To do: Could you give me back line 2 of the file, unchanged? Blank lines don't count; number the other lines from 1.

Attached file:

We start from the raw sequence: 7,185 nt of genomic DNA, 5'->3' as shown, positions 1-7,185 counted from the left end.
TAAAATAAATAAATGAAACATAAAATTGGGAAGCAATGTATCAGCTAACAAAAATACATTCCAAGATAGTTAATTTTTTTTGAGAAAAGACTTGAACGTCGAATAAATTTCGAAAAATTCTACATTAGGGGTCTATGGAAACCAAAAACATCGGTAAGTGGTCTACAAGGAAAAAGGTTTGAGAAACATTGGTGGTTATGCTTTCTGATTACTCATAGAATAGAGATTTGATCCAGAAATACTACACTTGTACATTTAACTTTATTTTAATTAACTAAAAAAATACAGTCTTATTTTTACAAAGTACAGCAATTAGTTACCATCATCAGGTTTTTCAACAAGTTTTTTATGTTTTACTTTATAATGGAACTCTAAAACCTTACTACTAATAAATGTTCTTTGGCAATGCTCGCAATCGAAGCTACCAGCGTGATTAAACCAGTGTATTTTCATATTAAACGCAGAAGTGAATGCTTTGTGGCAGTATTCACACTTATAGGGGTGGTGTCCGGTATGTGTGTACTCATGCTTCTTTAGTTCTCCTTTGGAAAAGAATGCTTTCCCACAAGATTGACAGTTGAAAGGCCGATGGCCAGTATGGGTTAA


TAAAATAAATAAATGAAACATAAAATTGGGAAGCAATGTATCAGCTAACAAAAATACATTCCAAGATAGTTAATTTTTTTTGAGAAAAGACTTGAACGTCGAATAAATTTCGAAAAATTCTACATTAGGGGTCTATGGAAACCAAAAACATCGGTAAGTGGTCTACAAGGAAAAAGGTTTGAGAAACATTGGTGGTTATGCTTTCTGATTACTCATAGAATAGAGATTTGATCCAGAAATACTACACTTGTACATTTAACTTTATTTTAATTAACTAAAAAAATACAGTCTTATTTTTACAAAGTACAGCAATTAGTTACCATCATCAGGTTTTTCAACAAGTTTTTTATGTTTTACTTTATAATGGAACTCTAAAACCTTACTACTAATAAATGTTCTTTGGCAATGCTCGCAATCGAAGCTACCAGCGTGATTAAACCAGTGTATTTTCATATTAAACGCAGAAGTGAATGCTTTGTGGCAGTATTCACACTTATAGGGGTGGTGTCCGGTATGTGTGTACTCATGCTTCTTTAGTTCTCCTTTGGAAAAGAATGCTTTCCCACAAGATTGACAGTTGAAAGGCCGATGGCCAGTATGGGTTAA